The NCAA lost that 1984 case and it had to deal with selling TV rights.  The NCAA used to sell the TV rights to football games and each team could only have a max of 4 televised games/year.  Some schools got together and sold rights to other games and the NCAA didn't like it. They were going to kick the schools out of the NCAA for all sports and they sued to stop it.  The NCAA lost as the Supreme Court rule that the NCAA rules on TV rights was in violation of antitrust law in that it was an unreasonable restraint on trade.  It opened the door for teams and conferences to sell the TV rights themselves and is why we have BTN, SEC network, and such today.

Somewhere in the 1984 Board of Regents decision the court wrote "To preserve the character and quality of the ‘product,’ athletes must not be paid" which wasn't really necessary for what was in dispute at the time.  The NCAA tried to use that statement in their argument in the O'Bannon case, but  it's not like Ohio State sued the NCAA because they wanted to pay their athletes and the NCAA wouldn't let them and the Supreme Court said its all good that restriction is a reasonable one no antitrust issue.  It's not like an athlete sued the NCAA for colluding to prevent him from getting paid to play and the Supreme court ruled it was all good.  It doesn't have the same precedent as either of those situations would.  And then a lot has changed since 1984.  The NCAA revenue from March Madness was only about $90 million now it is over $900 million.  The top college basketball coaches in the game were getting maybe $500k/year.  Now Coach K makes $9 million.  In 1984 the NBA revenue was only $165 million which inflation adjusted is well under half of what the NCAA will take in for just the march madness tournament this year.  Amateurism has a place in sport,  but if you have hundreds of people making making over $1 million annually off selling the games it probably isn't there.

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On 1/14/2020 at 2:12 PM, treep2000 said:

Let's use Kyle Snyder as the example. 

While enrolled at tOSU, he could not touch the award monies or sponsorships from his achievements.  

Let's assume Matt Snyder is just as awesome but in the field of business, and starts his own business.  He makes a few hundred thousand per year, but is enrolled in business school.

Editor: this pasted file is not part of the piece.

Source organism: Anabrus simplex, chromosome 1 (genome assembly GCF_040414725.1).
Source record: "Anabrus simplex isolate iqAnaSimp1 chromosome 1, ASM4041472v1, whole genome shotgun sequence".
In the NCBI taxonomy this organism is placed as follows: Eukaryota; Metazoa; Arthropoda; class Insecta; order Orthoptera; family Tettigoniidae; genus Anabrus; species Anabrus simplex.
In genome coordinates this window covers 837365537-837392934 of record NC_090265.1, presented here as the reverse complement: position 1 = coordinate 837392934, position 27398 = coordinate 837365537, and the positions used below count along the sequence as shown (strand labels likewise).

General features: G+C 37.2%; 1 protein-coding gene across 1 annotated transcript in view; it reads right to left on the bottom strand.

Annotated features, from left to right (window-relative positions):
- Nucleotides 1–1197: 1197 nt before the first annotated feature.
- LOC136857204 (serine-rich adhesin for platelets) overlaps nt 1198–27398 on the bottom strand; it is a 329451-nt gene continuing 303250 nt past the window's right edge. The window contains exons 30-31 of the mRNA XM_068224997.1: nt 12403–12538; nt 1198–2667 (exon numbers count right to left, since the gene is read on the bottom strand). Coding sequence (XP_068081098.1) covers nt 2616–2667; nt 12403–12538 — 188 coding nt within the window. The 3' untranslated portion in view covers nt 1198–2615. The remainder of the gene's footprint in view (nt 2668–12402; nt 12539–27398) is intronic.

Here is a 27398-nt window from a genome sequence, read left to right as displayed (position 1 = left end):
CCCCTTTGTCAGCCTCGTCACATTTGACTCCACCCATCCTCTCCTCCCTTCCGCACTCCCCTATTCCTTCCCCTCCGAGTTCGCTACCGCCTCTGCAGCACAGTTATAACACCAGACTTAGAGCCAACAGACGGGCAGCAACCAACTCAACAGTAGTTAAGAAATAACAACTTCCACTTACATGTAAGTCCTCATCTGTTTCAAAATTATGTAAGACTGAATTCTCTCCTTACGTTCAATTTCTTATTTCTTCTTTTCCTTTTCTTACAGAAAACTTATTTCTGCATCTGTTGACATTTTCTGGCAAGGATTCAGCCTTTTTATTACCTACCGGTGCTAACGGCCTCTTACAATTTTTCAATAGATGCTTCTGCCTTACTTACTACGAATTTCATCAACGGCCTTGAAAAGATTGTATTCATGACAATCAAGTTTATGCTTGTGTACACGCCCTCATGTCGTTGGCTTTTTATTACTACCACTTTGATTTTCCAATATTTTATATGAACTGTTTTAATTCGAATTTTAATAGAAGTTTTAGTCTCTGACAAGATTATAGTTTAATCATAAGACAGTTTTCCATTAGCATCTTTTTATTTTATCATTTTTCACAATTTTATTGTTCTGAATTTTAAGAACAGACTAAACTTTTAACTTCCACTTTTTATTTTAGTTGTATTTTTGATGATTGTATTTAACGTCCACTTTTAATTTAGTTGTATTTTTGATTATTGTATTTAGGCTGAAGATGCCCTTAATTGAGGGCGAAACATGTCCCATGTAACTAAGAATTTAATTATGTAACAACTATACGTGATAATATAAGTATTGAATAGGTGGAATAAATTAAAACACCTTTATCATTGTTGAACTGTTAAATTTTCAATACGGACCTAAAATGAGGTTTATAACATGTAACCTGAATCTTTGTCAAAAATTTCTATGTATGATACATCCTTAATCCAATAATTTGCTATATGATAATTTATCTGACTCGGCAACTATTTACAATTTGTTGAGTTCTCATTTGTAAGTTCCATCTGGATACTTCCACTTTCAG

Why can Kyle not touch the results of his achievements, yet Matt can?

 

What if Matt's talent is not in business, but in music?  What if he starts a band, goes on tour, and rakes in mucho $$ that way?

You could apply the same comparison to a lot of different crafts, but it really just comes down to the fact that certain areas of athletics still have this notion that participants must be "amateur" and should not profit financially from their activities in their respective sport.  Sad, but the way it is.

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2 hours ago, Fishbane said:

The NCAA lost that 1984 case and it had to deal with selling TV rights.  The NCAA used to sell the TV rights to football games and each team could only have a max of 4 televised games/year.  Some schools got together and sold rights to other games and the NCAA didn't like it. They were going to kick the schools out of the NCAA for all sports and they sued to stop it.  The NCAA lost as the Supreme Court rule that the NCAA rules on TV rights was in violation of antitrust law in that it was an unreasonable restraint on trade.  It opened the door for teams and conferences to sell the TV rights themselves and is why we have BTN, SEC network, and such today.

Somewhere in the 1984 Board of Regents decision the court wrote "To preserve the character and quality of the ‘product,’ athletes must not be paid" which wasn't really necessary for what was in dispute at the time.  The NCAA tried to use that statement in their argument in the O'Bannon case, but  it's not like Ohio State sued the NCAA because they wanted to pay their athletes and the NCAA wouldn't let them and the Supreme Court said its all good that restriction is a reasonable one no antitrust issue.  It's not like an athlete sued the NCAA for colluding to prevent him from getting paid to play and the Supreme court ruled it was all good.  It doesn't have the same precedent as either of those situations would.  And then a lot has changed since 1984.  The NCAA revenue from March Madness was only about $90 million now it is over $900 million.  The top college basketball coaches in the game were getting maybe $500k/year.  Now Coach K makes $9 million.  In 1984 the NBA revenue was only $165 million which inflation adjusted is well under half of what the NCAA will take in for just the march madness tournament this year.  Amateurism has a place in sport,  but if you have hundreds of people making making over $1 million annually off selling the games it probably isn't there.

I do appreciate the overview though. It is much more in depth than I had before. 

While the statement the court wrote may not have been necessary, why write it and include it in their opinion? Why wouldn't it apply? I get that the case wasn't directed to pay athletes like the cases are but it still has to have some bearing. What other way could they be talking about for paying athletes?